There have been fewer than the usual suspects applauding the release of Living Longer, Living Well, Dr. Samir Sinha’s anticipated recommendations for a new seniors strategy for Ontario. In the early days of 2013, maybe nobody is yet paying attention.
Appointed provincial lead last year by Health Minister Deb Matthews, Sinha spent much of 2012 travelling the province and consulting with everyone it seems but organized labour (not that we’re bitter).
Promised for December, the subsequent report did not linger long in the Minister’s office before the highlights were released publicly yesterday. The full report is expected in the next few weeks.
Like last January’s provincial strategic plan, Dr. Sinha’s strategy seems to be long on lofty recommendations and somewhat short on logistics about how this all gets done, especially in an environment of considerable restraint.
Depending on where you sit on the political spectrum, you’ll likely find recommendations you like and recommendations that seem completely off the wall.
Regardless, the key recommendation around resources does leave much to be desired, suggesting the province should “at least” continue the present 4 per cent annual increase in spending on home and community care planned for the next three years.
Not all recommendations involve spending by the Ministry of Health, but there are no references to other departments kicking it up a notch.
Given these are not big budget sectors compared to primary care or hospitals, the government could likely afford to be more generous without blowing the bank if it truly believes Sinha has the answers. The underlying theme is that with these additional resources, there could be savings on other points in the health system, although little evidence is offered.
Much has been made of his argument for more long-term care beds – Sinha told the Toronto Star that the numbers need to be tripled over the next 20 years. We should note that the highlights document does not actually make that specific recommendation – instead it speaks more vaguely about funding as resources become available. That could take a long time – just ask Ontario Children’s Advocate Irwin Elman how agencies have been waiting for funding to implement hundreds of inquest recommendations from the Coroner’s office. Given Sinha suggests that these problems are on a clock, the laissez-faire approach to funding seems badly misplaced.
Never-the-less, the CCACs must be cheering given the government’s recent restraint on adding new nursing home bed capacity has left them under considerable pressure. When Dr. Sinha spoke at last November’s OHA conference, one unnamed CCAC executive practically begged him to recommend an increase in nursing home bed capacity.
More controversial is the recommendation Health Minister Deb Matthews seems much more interested in – making wealthier seniors pay for more of their home care and support services. By wealthy, the province defined those seniors earning more than $100,000 a year individually or $160,000 a year as a couple when it came to implementing a similar “make the rich pay” scheme for the provincial seniors drug plan. That was not a slight rattling of the cup either – the plan to be implemented in August 2014 will take three per cent of the net income of so-called rich seniors earning a combined $160,000 or more per year. How much more would the province be adding to that bill for home care costs?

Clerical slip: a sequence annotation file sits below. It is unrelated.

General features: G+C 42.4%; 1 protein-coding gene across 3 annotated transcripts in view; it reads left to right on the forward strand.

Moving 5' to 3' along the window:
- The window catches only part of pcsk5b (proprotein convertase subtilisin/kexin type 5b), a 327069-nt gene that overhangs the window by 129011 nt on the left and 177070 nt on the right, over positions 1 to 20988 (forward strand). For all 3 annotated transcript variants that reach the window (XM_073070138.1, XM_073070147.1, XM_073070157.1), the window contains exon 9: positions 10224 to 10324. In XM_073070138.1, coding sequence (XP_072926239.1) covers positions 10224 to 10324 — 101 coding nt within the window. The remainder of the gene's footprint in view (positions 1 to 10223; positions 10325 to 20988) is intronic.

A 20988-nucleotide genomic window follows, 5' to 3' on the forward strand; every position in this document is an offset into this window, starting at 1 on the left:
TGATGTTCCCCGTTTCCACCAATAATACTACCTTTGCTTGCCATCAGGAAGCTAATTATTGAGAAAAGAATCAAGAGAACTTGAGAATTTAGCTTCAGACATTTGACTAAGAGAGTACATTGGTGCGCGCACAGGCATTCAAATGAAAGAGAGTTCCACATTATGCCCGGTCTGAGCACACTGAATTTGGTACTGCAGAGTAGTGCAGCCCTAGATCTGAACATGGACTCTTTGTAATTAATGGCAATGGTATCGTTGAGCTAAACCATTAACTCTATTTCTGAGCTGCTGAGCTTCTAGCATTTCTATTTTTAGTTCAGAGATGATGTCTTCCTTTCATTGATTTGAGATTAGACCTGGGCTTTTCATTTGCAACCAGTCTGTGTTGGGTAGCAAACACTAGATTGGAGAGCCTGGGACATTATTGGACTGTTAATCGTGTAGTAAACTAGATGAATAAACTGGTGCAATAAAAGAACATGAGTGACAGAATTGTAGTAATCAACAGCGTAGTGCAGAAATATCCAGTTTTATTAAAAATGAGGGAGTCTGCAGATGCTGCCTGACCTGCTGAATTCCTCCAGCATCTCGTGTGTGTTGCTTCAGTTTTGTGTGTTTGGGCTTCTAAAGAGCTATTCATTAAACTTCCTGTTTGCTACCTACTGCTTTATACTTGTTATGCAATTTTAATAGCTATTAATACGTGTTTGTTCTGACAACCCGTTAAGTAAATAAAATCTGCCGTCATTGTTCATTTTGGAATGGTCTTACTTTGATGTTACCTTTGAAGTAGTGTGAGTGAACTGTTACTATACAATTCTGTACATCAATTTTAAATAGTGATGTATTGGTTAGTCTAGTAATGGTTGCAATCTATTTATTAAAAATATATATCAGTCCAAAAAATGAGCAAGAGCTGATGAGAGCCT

While “make the rich pay” is a popular mantra these days, most would not necessarily consider these incomes as rich, especially if you are still paying down a mortgage in the City of Toronto. The other problem with such fixed parameters is that inflation can erode these figures well into the core middle class within a relatively short number of years. Just look at the masses of ordinary workers who have been thrust into the similarly unadjusted Sunshine List.
As Derrell Dular, managing director of the Older Canadians Network says, we already have a means-testing system for funding care – it’s called the tax system.
Sinha follows Dr. David Walker’s lead in recommending greater access to physiotherapy for Ontarians over 65, albeit clinic-based and not in the home. Like the “make the rich seniors pay” recommendation, Sinha suggests that enhanced access to clinic-based physiotherapy services should be “especially for those on limited incomes who often forego this therapy when prescribed due to their financial means.”
Given the rapid rate publicly funded physiotherapy is disappearing in Ontario, this is at least something to cling to, although this was not one of the Minister’s talking points yesterday.
Short on specifics for new care models, Sinha instead punts the football downfield to a proposed provincial working group to develop. That group includes geriatricians, care of the elderly family physicians, specialist nurses, allied health professionals, and others. He follows a similar path with regards to an aboriginal seniors strategy.
Coordination of health services has been the buzzword for the last number of years, so it is therefore difficult to understand Sinha’s almost conflicting recommendation that nurse-led outreach teams go into long-term care homes to meet the more complex needs of residents, while “exploring” the idea of having the long term care homes serve as community hubs that could provide “community-oriented services, including home care.” Did the CCACs miss that in their applause for Sinha?